It’s quite normal for many couples to decide it’s time to move onto a new phase of life and start a family. In average cases, this involves the woman allowing herself to become pregnant and bringing a newborn baby into the world nine months later. Unfortunately, this outcome, while common, isn’t available to everyone. Some women have medical circumstances that leave them unable to conceive naturally. For these medical challenges, adoption is one way to start a family, but surrogacy is another.
Surrogacy is when another woman who has been medically assessed as safe agrees to become pregnant on behalf of another couple. Once she gives birth to the baby, she unites it with the new, hopeful parents, and a new family life can begin. Surrogacy, however, requires some serious investment in time, finances, and most of all, planning. One of the big questions that hopeful parents will need to address early on is the use of egg donation.
How Does Egg Donation Work?
Because the woman in a hopeful couple is unable to become pregnant, the surrogate mother must take her place. The surrogate mother provides the uterus in which the baby is going to grow for the next nine months. However, the egg that is used for this is not fixed.
In the past, this wasn’t the case. As recently as the 1970s in the 20th century, the only choice hopeful families had for a baby was to use the egg of the surrogate mother. For the last 30 or so years, however, this hasn’t been the case. As long as the medical experts deem it safe and feasible, a different egg besides the surrogate mother can be used. This is a process known as gestational surrogacy. It takes an egg, fertilizes it with sperm in a lab, and then implants that egg in the surrogate mother, at which point healthy pregnancy runs its course.
So now, this means hopeful parents have many more choices, and this is where careful decisions have to be made.
The Surrogate Mother
This is still a decision made by many hopeful families for many different reasons. A same-sex male couple has no egg between either partner to donate for gestational surrogacy, so if the surrogate mother herself is medically fit, and has no hereditary conditions to worry about, there’s no reason not to use her egg. In the case of other couples, the woman may, for medical reasons, have had her fallopian tubes or other reproductive organs treated/removed. If the eggs were not removed and frozen before this, she has no eggs to use for a surrogate pregnancy. So, once again, the surrogate mother herself may be a viable choice for egg donation.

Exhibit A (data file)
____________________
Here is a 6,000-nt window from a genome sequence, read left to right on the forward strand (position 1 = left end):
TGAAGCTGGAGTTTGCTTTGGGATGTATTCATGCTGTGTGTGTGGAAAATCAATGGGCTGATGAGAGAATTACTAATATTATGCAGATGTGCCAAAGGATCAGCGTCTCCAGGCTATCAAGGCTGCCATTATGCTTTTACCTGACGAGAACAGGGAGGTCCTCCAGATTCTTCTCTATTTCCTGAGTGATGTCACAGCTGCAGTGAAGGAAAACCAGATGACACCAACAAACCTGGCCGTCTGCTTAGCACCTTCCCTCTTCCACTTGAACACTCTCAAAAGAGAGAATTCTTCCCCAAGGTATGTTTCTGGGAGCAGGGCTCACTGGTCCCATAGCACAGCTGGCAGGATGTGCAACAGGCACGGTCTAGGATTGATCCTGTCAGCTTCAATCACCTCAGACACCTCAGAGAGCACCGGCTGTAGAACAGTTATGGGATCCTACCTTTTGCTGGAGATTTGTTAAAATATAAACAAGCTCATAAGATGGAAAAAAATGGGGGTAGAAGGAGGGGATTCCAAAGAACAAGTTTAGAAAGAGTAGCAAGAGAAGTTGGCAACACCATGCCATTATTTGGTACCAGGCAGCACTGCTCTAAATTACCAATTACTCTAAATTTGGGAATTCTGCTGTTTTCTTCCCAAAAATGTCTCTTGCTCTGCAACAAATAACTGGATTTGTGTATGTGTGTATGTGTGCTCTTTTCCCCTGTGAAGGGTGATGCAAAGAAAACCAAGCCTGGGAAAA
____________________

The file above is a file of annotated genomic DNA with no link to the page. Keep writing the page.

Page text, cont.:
In this case, while the egg is donated, it doesn’t actually “go anywhere.” For surrogacies, where the surrogate mother uses her own egg, artificial insemination is the most common method of fertilization. Before the 20th century, fertilization was less sophisticated, requiring the hopeful father to have sexual intercourse with he surrogate mother, but this is both more emotionally awkward and not as efficient for maximizing success as modern techniques.
The Hopeful Parents
Thanks to gestational surrogacy, which was not perfected until late in the 20th century, now any suitable egg can be used. For hopeful parents, this is an incredibly popular decision. However, it does mean that the financial investment in surrogacy goes up dramatically. This does mean, however, that the hopeful parents get a “True Blue” baby in the sense that it will be the traditional mix of 50% father and 50% mother.
In other words, if a genetic test is done on the baby, it will reveal the expected DNA combination of parentage between the two hopeful parents, just as if the child had been born naturally. With the traditional surrogacy egg donation, the baby will always have a 50% genetic connection to the surrogate mother, making her the biological mother in the genetic sense as well. With gestational surrogacy, while the surrogate mother provided a safe environment, she has no genetic ties to the child.
There may also be circumstances where the hopeful parents may not want to use the egg of the surrogate mother, but can’t use their own. Other donors may be selected in this instance based on different preferences, such as ethnicity.
For example, an Asian couple may want a child that matches their ethnicity. If a surrogate mother is medically fit, but is Caucasian, using her egg will result in a child that is half Asian, half-Caucasian. The couple, not wanting to complicate things, may prefer to find another egg donor that Asians, in order to ensure that the baby born, has matching ethnicity with the parents.
Every couple thinking about surrogacy is going to have to address this question. It’s essential to take the time to look at the consequences and make a decision that will match the hopeful family’s needs.